There will also be a short looping film featuring primitive technologists demonstrating how some of the Native American tools were used and made.
The exhibit was created and developed by Erika Shofner, a Masters student at the University of South Carolina Anthropology Department as part of her thesis project. Erika's research focus is in archaeological public outreach and using archaeology as a teaching tool in the K-12 classroom.
The numbers are scary. More than a third of officers in language designated posts to not meet the language requirements for their positions.
Rosin reports:"In the warzones, the problem is much more pronounced. Thirty-three of 45 officers in language-designated positions in Afghanistan, or 73 percent, didn't meet the requirement. In Iraq, 8 of 14 officers or 57 percent lacked sufficient language skills. Deficiencies in what GAO calls "supercritical" languages, such as Arabic and Chinese, were 39 percent.
Forty-three percent of officers in Arabic language-designated positions do not meet the requirements of their positions, nor do 66 percent of officers in Dari positions, 50 percent in Urdu (two languages widely spoken in South Asia), or 38 percent in Farsi (which is mostly spoken in Iran)."
And it is easy to see why that is a problem. A telling example was relayed to us during area studies for the Levant. At one point, a diplomat was having a discussion with the then PM of Israel when Sharon comes barrelling into the room yelling in Hebrew. The diplomat did not speak Hebrew...Sharon, seeing him, apologized, and then proceeded, more calmly and in Hebrew, to explain to the Prime Minister that they had just begun an attack. The diplomat was none the wiser.
So I get it. I would not want to go to post without language. and yet, I also get why. We are a small service (remember, there are more musicians in the Army than diplomats in the State Department), and we are generalists. We go all over. Language training generally lasts 1-2 years, and we don't have sufficient numbers for a training float, so it is hard to alot enough time for each person to get the language they need before going to post. The option is to leave positions unfilled (which we also have to do...most posts are staffed at about 70%).
The answer is to do what State is trying to do. They are trying to bring in people with critical languages (and have been for the past 6 years, offering candidates for the service a substantial boost to their oral assessment score if they pass a test in one of those languages). The second part of that equation is that we need more bodies and the number of people we have is controlled by Congress. So while they have recently given us more numbers, we are still trying to recover from the Clinton years, where we hired at below the number of attrition. we made headway in that under Secretary Powell's Diplomatic Readiness Initiative, but that headway was lost with the openning of the massive Embassy in Iraq and now the "civilian surge" in Afghanistan.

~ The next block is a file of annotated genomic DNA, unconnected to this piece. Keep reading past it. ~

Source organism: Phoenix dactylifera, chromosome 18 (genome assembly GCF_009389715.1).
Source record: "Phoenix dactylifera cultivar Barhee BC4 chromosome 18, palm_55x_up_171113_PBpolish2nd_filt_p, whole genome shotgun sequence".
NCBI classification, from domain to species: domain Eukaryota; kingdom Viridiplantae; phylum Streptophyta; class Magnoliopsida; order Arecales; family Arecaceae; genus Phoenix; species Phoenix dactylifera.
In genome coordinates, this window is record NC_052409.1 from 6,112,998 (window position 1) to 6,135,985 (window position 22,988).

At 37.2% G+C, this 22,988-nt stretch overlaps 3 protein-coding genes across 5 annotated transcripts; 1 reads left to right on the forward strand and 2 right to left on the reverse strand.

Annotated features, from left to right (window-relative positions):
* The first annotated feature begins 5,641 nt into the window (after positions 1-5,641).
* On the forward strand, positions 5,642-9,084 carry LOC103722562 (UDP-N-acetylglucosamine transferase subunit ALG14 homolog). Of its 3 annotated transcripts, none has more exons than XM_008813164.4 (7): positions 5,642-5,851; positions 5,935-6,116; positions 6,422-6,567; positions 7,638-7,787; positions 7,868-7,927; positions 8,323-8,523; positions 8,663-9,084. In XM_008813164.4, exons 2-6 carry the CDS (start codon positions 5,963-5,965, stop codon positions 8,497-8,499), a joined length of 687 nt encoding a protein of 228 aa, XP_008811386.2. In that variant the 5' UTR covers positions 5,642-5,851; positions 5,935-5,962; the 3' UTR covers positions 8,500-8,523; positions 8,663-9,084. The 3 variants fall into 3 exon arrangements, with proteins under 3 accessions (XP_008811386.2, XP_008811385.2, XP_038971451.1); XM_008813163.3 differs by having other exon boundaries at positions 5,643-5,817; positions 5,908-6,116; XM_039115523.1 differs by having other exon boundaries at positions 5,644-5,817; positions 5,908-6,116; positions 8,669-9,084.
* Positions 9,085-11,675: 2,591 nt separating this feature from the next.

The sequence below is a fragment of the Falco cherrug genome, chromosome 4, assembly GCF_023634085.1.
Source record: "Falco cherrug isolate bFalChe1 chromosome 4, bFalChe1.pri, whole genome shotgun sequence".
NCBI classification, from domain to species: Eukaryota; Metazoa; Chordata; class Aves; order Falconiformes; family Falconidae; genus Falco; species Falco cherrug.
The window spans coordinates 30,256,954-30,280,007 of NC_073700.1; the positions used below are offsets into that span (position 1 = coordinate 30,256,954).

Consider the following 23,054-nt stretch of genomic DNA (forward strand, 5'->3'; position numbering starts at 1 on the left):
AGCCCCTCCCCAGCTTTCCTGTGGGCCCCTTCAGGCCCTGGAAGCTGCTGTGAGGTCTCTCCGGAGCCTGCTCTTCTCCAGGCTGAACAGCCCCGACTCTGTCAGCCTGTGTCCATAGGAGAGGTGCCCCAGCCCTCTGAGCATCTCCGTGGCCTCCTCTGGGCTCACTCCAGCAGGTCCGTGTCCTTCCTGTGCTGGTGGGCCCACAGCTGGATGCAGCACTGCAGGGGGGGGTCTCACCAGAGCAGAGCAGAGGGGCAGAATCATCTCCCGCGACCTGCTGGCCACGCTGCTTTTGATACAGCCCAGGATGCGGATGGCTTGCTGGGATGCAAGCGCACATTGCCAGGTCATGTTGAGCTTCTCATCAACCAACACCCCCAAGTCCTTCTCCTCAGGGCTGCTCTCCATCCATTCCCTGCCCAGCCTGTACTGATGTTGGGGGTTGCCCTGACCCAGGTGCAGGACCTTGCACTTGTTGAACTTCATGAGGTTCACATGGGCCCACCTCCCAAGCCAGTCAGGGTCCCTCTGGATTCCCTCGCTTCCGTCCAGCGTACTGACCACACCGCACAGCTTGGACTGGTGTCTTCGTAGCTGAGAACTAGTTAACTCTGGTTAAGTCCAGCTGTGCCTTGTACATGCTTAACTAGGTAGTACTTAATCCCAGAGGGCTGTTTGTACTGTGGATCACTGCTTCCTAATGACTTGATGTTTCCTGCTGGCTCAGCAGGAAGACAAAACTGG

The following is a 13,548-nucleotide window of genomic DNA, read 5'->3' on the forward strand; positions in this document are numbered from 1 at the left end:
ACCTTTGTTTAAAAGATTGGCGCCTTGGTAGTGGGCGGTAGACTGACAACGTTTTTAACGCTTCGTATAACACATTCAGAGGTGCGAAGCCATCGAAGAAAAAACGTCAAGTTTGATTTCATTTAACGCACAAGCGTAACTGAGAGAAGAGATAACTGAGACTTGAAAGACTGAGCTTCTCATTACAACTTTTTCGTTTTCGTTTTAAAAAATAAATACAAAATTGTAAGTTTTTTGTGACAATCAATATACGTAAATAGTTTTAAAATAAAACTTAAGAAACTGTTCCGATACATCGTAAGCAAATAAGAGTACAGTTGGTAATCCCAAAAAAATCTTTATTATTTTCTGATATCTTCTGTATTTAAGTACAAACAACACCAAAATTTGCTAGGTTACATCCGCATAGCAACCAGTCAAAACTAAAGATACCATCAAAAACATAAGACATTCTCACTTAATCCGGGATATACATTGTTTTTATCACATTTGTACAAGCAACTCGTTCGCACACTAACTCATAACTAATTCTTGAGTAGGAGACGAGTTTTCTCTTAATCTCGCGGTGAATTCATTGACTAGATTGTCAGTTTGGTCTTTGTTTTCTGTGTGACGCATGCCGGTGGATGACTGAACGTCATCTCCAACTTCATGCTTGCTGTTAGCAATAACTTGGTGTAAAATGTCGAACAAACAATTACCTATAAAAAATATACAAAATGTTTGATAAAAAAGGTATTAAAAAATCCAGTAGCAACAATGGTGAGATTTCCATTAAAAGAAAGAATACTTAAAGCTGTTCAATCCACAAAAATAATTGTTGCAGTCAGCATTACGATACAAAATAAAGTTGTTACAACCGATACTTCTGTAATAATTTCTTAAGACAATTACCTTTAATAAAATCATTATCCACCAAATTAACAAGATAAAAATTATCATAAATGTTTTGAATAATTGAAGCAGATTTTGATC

I love learning language. Given the time, I am happy to learn any language you want me to. But we have to have the people to allow it, and diplomacy can't wait until we get them.
I know this is off the topic of the Foreign Service, but if you have read more than two entries on this blog, you know how much this matters to me.
You can use this link to urge your representative to sign on to the Respect for Marriage Act, which would repeal the Defense of Marriage Act. Please sign it and please pass it on. Because my marriage counts too.
My boss told me last night that this was coming out. Since I am one of the only FSOs in our office, he asked me what I thought. I told him that it is certainly sometimes true, particularly under the previous administration. (Like all things Foreign Service, the answer is "it depends.") I think I helped him shape his response.
U.S. embassies are discouraging or suppressing negative reports to Washington about U.S. allies, sometimes depriving officials of information they need to make good policy decisions, current and former diplomats say.
One diplomat told The Washington Times that he has decided to resign in part because of frustration with "rampant self-censorship" by Foreign Service officers and their superiors that has gone so far as to ban "bad news" cables from countries that are friendly with the United States.
The diplomat, who asked that his name not be used for fear of retribution against himself and colleagues, said that, in one instance under the George W. Bush administration, an embassy in the Middle East did not report local government interference in elections. Senior management censored accounts of low morale at another Middle East mission that had been the target of terrorist attacks, he said.
More than a dozen diplomats serving in Washington and abroad told The Times that they agreed with most of the officer's critique, and that the censorship has continued to a lesser extent in the Obama administration. All asked not to be named to avoid retribution.
Thomas R. Pickering, a career diplomat for more than 40 years who rose to be undersecretary of state for political affairs under the Clinton administration, said the criticism is "well worth paying attention to."
"What worries me - and I have heard it before - is the expectation that reporting has to be tempered to fit the expectations and not the realities. This is dangerous and unprofessional and worse," Mr. Pickering said. "Some of it always existed and it was not confined to the political ambassadors alone, but it was more their expectation than among the pros. That is obviously now changing."
Current and former Foreign Service officers said the censorship reached a peak during the Bush administration. They attributed its continuation to a risk-averse institutional culture.